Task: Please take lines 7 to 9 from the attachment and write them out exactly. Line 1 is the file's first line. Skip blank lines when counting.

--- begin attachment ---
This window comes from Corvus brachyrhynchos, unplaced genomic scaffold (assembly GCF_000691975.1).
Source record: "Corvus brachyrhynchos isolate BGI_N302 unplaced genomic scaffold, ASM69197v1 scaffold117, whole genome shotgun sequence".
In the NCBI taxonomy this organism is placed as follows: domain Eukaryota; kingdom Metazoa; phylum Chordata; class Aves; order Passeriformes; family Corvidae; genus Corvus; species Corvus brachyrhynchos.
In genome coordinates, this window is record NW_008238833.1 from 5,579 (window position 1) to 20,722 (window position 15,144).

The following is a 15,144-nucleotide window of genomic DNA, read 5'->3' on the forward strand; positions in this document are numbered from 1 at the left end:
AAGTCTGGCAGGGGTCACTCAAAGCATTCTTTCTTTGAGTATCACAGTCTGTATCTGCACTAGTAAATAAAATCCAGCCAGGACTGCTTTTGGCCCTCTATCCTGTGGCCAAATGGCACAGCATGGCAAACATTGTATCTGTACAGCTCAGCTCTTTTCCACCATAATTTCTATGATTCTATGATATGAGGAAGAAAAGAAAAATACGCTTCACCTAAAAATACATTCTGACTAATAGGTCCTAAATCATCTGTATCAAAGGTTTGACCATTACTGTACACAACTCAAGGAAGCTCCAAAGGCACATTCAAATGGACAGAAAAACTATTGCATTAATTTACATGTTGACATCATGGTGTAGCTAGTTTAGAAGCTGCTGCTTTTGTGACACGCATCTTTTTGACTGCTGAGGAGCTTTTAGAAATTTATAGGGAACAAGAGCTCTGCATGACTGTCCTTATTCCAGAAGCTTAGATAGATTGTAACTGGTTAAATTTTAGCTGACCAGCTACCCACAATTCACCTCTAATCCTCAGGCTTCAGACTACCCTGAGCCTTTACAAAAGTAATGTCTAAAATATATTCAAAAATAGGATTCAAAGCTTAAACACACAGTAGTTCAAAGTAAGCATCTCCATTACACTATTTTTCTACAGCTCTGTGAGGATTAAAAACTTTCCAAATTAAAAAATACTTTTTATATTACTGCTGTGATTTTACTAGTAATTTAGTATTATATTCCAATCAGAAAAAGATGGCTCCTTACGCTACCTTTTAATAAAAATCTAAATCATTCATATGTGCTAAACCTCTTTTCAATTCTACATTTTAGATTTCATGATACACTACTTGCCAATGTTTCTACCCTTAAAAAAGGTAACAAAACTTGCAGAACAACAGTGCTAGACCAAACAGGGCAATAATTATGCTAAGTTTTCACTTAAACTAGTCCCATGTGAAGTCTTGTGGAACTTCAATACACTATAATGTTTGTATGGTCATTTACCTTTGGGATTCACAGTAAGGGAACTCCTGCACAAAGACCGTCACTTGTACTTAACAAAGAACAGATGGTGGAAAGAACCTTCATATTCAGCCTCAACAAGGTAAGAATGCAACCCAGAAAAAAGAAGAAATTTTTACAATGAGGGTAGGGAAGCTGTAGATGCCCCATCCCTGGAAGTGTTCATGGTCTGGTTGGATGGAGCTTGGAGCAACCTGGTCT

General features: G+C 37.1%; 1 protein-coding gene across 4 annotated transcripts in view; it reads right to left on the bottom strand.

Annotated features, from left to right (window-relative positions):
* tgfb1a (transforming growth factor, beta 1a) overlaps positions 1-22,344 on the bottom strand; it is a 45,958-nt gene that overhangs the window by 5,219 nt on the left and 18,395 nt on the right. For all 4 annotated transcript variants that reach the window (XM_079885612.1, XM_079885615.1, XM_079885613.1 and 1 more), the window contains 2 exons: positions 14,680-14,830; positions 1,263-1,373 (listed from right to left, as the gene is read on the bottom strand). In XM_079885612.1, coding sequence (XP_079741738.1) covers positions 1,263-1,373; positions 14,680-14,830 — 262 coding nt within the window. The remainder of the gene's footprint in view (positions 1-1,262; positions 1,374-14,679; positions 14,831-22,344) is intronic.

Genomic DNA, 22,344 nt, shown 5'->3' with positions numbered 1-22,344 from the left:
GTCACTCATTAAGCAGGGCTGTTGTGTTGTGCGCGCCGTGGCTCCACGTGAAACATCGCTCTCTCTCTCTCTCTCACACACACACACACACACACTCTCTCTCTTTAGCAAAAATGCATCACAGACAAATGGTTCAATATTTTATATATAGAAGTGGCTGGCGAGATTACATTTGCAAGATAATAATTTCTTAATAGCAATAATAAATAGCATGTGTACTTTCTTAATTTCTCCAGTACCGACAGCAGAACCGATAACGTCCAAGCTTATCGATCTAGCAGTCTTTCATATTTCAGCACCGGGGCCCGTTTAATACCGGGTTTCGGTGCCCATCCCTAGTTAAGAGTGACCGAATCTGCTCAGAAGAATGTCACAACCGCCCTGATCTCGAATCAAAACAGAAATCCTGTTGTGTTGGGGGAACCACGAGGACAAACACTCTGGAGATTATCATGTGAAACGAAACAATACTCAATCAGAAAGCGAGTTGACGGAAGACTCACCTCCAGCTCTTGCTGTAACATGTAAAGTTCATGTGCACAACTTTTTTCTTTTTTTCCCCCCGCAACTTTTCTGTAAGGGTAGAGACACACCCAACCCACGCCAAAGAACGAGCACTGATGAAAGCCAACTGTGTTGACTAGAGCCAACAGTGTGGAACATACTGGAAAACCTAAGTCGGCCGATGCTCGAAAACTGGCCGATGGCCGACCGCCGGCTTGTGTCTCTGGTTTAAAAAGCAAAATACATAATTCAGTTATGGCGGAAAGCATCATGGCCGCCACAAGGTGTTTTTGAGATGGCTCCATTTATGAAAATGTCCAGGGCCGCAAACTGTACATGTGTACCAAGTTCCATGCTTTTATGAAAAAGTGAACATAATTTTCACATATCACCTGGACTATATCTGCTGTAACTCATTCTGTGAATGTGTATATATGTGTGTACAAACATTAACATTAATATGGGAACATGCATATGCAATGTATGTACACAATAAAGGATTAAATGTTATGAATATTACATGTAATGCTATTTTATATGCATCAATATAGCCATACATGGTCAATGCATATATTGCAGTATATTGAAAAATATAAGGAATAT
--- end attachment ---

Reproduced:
General features: G+C 37.1%; 1 protein-coding gene across 4 annotated transcripts in view; it reads right to left on the bottom strand.

Annotated features, from left to right (window-relative positions):
* tgfb1a (transforming growth factor, beta 1a) overlaps positions 1-22,344 on the bottom strand; it is a 45,958-nt gene that overhangs the window by 5,219 nt on the left and 18,395 nt on the right. For all 4 annotated transcript variants that reach the window (XM_079885612.1, XM_079885615.1, XM_079885613.1 and 1 more), the window contains 2 exons: positions 14,680-14,830; positions 1,263-1,373 (listed from right to left, as the gene is read on the bottom strand). In XM_079885612.1, coding sequence (XP_079741738.1) covers positions 1,263-1,373; positions 14,680-14,830 — 262 coding nt within the window. The remainder of the gene's footprint in view (positions 1-1,262; positions 1,374-14,679; positions 14,831-22,344) is intronic.